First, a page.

20 SEPTEMBER 1963, Page 12

Liberal Extremism Alfred Sherman, Daniel Bell, Sir Frank Medlicott, John


Conditions of Fascism Christopher Martin The Total Passion Katharine Whitehorn Guide to Indonesia M. Sukarno Charles I's Bible W. Warren The Chicken War C. C. Miller Persian Perplexities Dr. M. E. Mahyar End of the Line Dame Edith Sitwell Catholics and Birth Control John Coggrave,

Christopher Derrick, Erika Fallaux, B. Duncan

Knock-Out J. E. Marty'?


SIR,—In last week's Spectator Henry Fairlie warned that under present circumstances a Liberal Party could reproduce many characteristics of incipient fascism. He has a prima facie case, but judging from the party's performance over the past year the real danger it could present to British democracy stems from quite a different direction, from its likely effects on the working of the two- party system.

The great merits of the British party system lie not in its theory but in its practice. As we know from experience, there are genuinely liberal and enlightened people in both parties, where they wield an influence out of all proportion to their numbers. Some of my best friends are Labourites and Tories; I dread to think what either party might be without people of their kind. Both parties are more or less liberal in practice, though a substantial propor- tion of their active members are less liberal and more extreme. Both Labour and Conservative con- stituency-party members would prefer a parliament- ary leadership committed to the pure gospel rather than milk-and-water Butskellism; you have to be something of a fanatic to stand the drudgery of unpaid party work and trudge through gloomy wet streets. But the liberals inside each party have a powerful ally—the floating vote, a cogent answer to zealots who claim that the party's lukewarmness is demoralising their supporters.

Only because both parties have enough in common at the centre to make reasonable people who feel they ought to join a party think twice before they decide which of the two, and to leave most people with the feeling that whichever wins will be no tragedy, can two-party democracy work reasonably well. The Liberal Party's acquisition of a substantial following among liberal-minded people in a large number of constituencies would impinge drastically on the balance inside the parties long before the Liberal Party became strong enough to play a parliamentary role of any consequence. The Liberals have shown their power to win a con- siderable share of the floating vote at by-elections. If they can do anything like this at general elec- tions, then they will have gone a long way towards eroding the floating vote's political importance.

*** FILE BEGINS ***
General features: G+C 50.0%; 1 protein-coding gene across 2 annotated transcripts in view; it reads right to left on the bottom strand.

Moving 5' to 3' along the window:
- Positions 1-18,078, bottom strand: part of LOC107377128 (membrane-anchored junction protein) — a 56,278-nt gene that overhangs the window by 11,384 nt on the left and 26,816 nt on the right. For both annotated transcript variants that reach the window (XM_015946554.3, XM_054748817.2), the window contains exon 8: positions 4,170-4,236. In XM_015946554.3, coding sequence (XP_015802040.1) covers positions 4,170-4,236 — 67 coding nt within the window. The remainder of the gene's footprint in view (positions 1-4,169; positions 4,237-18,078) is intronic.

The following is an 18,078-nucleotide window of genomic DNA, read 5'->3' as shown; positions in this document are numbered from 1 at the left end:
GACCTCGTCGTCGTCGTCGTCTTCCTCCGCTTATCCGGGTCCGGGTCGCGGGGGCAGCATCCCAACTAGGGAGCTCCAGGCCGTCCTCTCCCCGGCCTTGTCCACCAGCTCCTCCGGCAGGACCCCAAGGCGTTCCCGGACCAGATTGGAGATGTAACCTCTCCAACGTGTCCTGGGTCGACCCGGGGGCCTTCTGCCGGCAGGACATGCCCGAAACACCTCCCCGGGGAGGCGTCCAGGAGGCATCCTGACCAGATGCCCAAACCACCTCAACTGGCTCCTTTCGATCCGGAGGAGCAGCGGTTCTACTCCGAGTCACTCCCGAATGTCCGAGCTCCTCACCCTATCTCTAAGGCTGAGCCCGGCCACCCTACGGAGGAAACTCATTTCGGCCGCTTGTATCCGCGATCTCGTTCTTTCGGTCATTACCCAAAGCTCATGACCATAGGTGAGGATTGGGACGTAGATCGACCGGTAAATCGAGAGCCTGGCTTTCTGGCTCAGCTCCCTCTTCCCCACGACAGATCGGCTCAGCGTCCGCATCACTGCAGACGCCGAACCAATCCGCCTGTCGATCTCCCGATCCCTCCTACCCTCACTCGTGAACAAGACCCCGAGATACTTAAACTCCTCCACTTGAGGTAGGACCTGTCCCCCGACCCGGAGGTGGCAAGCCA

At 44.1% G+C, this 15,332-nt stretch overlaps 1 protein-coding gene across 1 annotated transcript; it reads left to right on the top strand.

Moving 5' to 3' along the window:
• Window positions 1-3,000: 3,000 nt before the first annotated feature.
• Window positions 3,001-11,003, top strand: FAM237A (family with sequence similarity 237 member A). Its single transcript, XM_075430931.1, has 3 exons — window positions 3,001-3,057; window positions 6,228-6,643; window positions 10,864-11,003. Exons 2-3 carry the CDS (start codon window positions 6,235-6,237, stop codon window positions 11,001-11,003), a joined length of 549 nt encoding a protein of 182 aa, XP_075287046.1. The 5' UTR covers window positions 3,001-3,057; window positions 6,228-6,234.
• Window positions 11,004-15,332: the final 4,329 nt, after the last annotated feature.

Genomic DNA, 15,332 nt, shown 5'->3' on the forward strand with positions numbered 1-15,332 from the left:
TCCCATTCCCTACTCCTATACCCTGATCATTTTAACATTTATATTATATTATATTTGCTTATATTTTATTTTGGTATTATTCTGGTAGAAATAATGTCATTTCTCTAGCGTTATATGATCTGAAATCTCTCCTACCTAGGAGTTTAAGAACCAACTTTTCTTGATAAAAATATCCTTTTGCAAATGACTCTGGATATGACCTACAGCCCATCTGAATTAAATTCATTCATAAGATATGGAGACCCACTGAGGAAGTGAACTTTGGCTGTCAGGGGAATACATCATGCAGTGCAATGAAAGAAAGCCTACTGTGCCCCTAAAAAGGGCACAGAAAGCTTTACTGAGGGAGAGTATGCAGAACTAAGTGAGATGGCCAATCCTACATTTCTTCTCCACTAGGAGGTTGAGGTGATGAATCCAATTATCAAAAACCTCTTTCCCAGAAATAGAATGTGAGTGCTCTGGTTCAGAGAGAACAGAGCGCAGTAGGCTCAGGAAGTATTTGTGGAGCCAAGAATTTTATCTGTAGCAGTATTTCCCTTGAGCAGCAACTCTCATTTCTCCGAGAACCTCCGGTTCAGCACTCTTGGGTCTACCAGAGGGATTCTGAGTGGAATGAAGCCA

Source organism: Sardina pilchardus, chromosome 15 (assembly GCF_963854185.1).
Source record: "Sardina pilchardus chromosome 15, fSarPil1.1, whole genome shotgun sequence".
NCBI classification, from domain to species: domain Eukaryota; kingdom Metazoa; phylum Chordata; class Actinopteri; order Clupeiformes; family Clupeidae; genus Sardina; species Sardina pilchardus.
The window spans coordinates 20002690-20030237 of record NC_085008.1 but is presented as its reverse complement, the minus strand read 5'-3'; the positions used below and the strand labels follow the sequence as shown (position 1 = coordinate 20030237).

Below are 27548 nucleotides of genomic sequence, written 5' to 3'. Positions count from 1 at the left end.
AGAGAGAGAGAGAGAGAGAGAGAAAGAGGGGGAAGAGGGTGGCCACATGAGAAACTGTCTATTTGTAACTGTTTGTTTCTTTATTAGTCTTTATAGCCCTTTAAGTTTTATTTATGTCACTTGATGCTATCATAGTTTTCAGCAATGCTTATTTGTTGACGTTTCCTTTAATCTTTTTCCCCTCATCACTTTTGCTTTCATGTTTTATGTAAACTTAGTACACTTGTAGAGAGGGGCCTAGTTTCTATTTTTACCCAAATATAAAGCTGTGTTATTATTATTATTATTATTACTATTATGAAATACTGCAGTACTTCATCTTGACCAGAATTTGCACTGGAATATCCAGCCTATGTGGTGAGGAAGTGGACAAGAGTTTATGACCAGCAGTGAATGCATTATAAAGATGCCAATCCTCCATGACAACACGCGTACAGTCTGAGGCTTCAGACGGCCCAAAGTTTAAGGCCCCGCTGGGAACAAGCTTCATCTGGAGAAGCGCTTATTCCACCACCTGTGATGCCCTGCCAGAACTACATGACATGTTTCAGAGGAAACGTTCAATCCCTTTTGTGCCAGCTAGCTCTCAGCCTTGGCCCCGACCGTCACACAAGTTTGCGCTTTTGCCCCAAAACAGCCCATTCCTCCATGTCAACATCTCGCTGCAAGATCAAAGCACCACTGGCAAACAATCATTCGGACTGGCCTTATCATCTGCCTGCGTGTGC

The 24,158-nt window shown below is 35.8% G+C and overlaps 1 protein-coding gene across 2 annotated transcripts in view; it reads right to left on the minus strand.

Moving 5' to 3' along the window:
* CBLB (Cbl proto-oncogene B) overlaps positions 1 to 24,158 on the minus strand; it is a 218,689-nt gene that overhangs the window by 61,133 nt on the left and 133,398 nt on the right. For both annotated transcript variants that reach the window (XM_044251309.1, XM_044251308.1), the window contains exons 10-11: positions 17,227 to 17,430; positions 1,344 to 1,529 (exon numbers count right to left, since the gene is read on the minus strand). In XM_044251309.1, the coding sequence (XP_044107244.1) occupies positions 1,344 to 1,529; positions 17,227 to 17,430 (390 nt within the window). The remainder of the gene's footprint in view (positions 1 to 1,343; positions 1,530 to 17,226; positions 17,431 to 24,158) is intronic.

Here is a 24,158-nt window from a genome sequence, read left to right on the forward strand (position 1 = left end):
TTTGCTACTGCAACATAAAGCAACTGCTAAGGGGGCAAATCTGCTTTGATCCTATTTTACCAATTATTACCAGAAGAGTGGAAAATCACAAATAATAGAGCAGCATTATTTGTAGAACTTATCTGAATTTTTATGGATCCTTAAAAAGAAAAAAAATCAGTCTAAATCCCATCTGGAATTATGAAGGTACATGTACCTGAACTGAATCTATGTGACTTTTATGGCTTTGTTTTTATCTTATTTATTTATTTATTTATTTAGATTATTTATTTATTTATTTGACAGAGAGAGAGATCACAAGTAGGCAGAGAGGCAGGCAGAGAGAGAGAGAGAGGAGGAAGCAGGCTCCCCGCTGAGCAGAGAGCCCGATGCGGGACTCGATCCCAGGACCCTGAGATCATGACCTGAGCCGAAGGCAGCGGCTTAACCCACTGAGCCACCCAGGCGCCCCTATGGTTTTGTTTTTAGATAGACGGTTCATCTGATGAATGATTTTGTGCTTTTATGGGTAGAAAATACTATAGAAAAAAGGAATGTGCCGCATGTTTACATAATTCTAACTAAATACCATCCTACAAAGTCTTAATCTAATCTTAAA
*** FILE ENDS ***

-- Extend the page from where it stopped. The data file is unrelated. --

At present, the liberals in both parties point to the young skilled worker and his wife in the suburban owner-occupied houses or modern council flats and to the younger less class-conscious generations who knew neither the hungry Thirties

nor the seven lean years under Labour controls, and who want neither ideology nor flag-waving but purposeful pragmatism, more of the good things of life. But suppose that more reformers find the going hard and try their luck in the Liberal Party, while the zealots claim that there is no longer any point in 'sacrificing principles' for the sake of the floating vote, because the floating vote will not float their way any more, having been anchored by the Liberal Party. Then the leadership of both parties will be under strong pressure to move from the centre centrifugally. The Labour Party has enough trouble with its left wing anyway, and it is not difficult to conceive of the balance being upset if the Liberals knock away a few props.

Macmillan and Butler have managed to maintain pretty firm control over their backwoodsmen so far, but the battle is an endless one; they need the rank and file as much as the rank and file need them. But if the new-image conservatism fails to win elections, while following policies which many Tories regard as an unhappy compromise with socialism, if not actual surrender, the rank and file could easily regress. After all, some people did have it better in the Thirties.

Neutralisation of the floating vote by the Liberals could conceivably produce .a vicious circle, in which the two major parties tended to diverge increasingly from the centre, thereby shedding liberal-minded members and floating voters, and drifting even farther apart as they lost this centri- petal ballast. And this could happen without the Liberals winning more than a dozen seats in Parliament. Instead of the Liberal Party being able to make both parties go the way it wishes—as Jo Grimond promised—it may well find itself devour- ing liberalism without growing any more substantial itself, The prospect does not shock everyone. Advo- cates of 'real conservatism' and 'real socialism' have already told me that if he could bring this about and 'break the Butskellite deadlock,' Grimond would be doing a public service. But polarisation of this kind could do serious harm, even if a stabilising factor eventually developed. A period of political bitterness, of the party in power riding roughshod over the opposition and the underdogs fighting back by decreased respect for regulations and law and order, among other things, would knock down a few more fences at a time when respect for law and civilised values has already suffered natural erosion and organised assault.

But there is no point in blaming the Liberals; they are taking advantage of the conjuncture. It is up to both parties to view themselves critically in the mirror held up at Brighton last week, and to draw the necessary conclusions.